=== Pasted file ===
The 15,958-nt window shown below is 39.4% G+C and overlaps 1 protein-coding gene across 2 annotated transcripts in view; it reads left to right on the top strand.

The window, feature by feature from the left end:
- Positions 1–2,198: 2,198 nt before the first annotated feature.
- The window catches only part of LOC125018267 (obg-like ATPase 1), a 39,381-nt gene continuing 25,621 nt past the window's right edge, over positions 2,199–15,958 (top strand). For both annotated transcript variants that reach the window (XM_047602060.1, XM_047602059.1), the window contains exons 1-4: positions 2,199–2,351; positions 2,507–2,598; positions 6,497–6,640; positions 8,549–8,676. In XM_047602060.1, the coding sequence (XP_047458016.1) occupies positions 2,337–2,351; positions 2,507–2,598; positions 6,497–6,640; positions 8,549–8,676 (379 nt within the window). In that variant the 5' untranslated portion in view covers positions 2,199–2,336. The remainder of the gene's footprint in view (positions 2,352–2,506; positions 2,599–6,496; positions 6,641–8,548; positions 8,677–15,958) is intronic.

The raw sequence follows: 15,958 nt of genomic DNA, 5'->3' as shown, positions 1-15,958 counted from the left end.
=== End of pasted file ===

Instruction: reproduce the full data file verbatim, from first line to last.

The 15,958-nt window shown below is 39.4% G+C and overlaps 1 protein-coding gene across 2 annotated transcripts in view; it reads left to right on the top strand.

The window, feature by feature from the left end:
- Positions 1–2,198: 2,198 nt before the first annotated feature.
- The window catches only part of LOC125018267 (obg-like ATPase 1), a 39,381-nt gene continuing 25,621 nt past the window's right edge, over positions 2,199–15,958 (top strand). For both annotated transcript variants that reach the window (XM_047602060.1, XM_047602059.1), the window contains exons 1-4: positions 2,199–2,351; positions 2,507–2,598; positions 6,497–6,640; positions 8,549–8,676. In XM_047602060.1, the coding sequence (XP_047458016.1) occupies positions 2,337–2,351; positions 2,507–2,598; positions 6,497–6,640; positions 8,549–8,676 (379 nt within the window). In that variant the 5' untranslated portion in view covers positions 2,199–2,336. The remainder of the gene's footprint in view (positions 2,352–2,506; positions 2,599–6,496; positions 6,641–8,548; positions 8,677–15,958) is intronic.

The raw sequence follows: 15,958 nt of genomic DNA, 5'->3' as shown, positions 1-15,958 counted from the left end.